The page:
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US ramps up spy activities in South Pacific to counter China
[SINGAPORE] The US is looking to gather more intelligence in the South Pacific to counter China, which has expanded its influence among small island nations in recent years.
Concerns are rising that Beijing's leaders are seeking to win through coercion the allegiance of islands typically aligned with the US, Admiral Philip Davidson, commander of the US Indo-Pacific Command, told a security forum in Singapore on Saturday.
The region played a key role in World War II and remains strategically important as Western powers seek to maintain open sea lines and stability.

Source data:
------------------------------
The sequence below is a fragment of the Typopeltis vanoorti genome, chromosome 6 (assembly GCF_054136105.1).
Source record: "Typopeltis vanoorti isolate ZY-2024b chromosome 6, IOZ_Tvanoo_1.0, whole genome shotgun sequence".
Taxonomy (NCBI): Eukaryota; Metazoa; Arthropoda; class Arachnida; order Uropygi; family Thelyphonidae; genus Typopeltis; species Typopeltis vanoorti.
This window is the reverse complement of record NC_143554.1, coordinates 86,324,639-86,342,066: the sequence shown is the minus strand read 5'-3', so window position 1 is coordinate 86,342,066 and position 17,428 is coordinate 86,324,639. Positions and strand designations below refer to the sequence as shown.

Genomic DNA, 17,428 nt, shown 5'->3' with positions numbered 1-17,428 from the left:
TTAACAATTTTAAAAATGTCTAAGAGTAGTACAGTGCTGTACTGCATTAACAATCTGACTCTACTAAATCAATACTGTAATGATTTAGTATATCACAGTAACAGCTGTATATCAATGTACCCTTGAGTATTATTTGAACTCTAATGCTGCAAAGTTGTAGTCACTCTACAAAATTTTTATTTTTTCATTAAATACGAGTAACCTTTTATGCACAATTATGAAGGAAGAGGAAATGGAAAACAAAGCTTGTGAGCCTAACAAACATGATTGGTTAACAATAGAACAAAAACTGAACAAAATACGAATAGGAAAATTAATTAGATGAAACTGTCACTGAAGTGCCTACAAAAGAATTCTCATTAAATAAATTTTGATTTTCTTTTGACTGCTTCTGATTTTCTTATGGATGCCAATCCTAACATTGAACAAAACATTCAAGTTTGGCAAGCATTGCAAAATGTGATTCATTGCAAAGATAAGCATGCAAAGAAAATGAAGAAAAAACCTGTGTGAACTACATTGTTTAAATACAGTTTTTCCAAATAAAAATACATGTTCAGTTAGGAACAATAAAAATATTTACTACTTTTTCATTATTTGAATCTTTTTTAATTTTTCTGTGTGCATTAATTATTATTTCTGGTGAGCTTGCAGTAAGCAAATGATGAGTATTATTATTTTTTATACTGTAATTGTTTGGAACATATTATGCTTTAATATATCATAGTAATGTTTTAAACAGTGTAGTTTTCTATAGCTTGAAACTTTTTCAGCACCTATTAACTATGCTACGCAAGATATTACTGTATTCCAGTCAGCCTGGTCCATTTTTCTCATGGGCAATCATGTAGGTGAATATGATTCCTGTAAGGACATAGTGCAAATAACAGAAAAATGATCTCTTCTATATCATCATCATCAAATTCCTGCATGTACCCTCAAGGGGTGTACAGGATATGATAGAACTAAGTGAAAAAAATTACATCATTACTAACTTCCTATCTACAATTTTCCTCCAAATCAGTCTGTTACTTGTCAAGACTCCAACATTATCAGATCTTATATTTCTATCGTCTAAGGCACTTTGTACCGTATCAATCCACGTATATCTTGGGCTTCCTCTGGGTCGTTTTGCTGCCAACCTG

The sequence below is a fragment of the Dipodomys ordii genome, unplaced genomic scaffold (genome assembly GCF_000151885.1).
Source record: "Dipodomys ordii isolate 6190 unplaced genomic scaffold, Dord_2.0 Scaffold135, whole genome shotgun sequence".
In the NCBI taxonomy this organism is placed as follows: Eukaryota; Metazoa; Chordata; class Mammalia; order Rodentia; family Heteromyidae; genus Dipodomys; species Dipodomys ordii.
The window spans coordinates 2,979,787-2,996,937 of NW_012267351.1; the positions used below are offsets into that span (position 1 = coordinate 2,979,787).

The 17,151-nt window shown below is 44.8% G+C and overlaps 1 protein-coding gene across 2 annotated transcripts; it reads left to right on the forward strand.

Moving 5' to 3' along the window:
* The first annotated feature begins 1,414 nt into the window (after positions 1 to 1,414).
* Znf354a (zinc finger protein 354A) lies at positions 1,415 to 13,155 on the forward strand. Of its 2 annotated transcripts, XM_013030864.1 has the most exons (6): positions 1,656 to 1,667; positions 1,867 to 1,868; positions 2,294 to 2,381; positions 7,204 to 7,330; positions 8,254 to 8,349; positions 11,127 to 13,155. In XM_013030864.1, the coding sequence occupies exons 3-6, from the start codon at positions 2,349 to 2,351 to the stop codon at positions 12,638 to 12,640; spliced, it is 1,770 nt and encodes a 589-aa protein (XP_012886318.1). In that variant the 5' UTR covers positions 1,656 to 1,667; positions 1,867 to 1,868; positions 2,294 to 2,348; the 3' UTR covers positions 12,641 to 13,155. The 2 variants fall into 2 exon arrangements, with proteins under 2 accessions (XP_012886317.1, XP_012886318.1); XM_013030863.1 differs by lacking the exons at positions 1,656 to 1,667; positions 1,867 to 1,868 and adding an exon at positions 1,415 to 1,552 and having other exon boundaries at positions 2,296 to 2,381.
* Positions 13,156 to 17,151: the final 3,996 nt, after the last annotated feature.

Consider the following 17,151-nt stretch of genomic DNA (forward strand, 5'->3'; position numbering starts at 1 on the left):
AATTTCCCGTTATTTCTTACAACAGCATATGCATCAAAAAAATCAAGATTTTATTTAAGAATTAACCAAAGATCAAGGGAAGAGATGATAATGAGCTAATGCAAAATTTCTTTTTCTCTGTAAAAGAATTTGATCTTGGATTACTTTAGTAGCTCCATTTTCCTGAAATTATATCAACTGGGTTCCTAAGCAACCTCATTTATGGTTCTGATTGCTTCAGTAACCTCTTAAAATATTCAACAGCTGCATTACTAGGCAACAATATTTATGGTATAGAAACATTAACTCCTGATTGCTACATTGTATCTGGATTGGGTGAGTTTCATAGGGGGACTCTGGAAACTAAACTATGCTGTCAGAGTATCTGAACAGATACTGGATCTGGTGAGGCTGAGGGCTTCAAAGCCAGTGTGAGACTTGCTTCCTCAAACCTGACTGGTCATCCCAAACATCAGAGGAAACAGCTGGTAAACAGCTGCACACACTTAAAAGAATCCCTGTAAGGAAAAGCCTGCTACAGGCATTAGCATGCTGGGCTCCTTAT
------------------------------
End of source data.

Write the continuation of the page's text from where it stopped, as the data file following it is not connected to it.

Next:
China has stepped up state-directed economic investment into the Pacific islands region, which is home to more than a dozen nations, including Fiji, Niue and Nauru, scattered across thousands of kilometres of ocean.
That has prompted the US and its close ally Australia to step up engagement with those countries.
"America has expanded its maritime security initiative for the South Pacific," Adm Davidson said.
"This is a proven programme to improve patrol craft and increase intelligence gathering, train our partners, and share information to support sovereign enforcement of exclusive economic zones."
Adm Davidson also brought up environmental concerns, including illegal and unregulated fishing that is depleting ocean stocks and causing environmental degradation.
Acting Defence Secretary Patrick Shanahan ripped into China at the gathering earlier in the day, saying Beijing is behind bad behaviour that "sows distrust" in Asia.
Still, he also said the US and China would eventually resolve their differences, downplaying the significance of escalating trade tensions.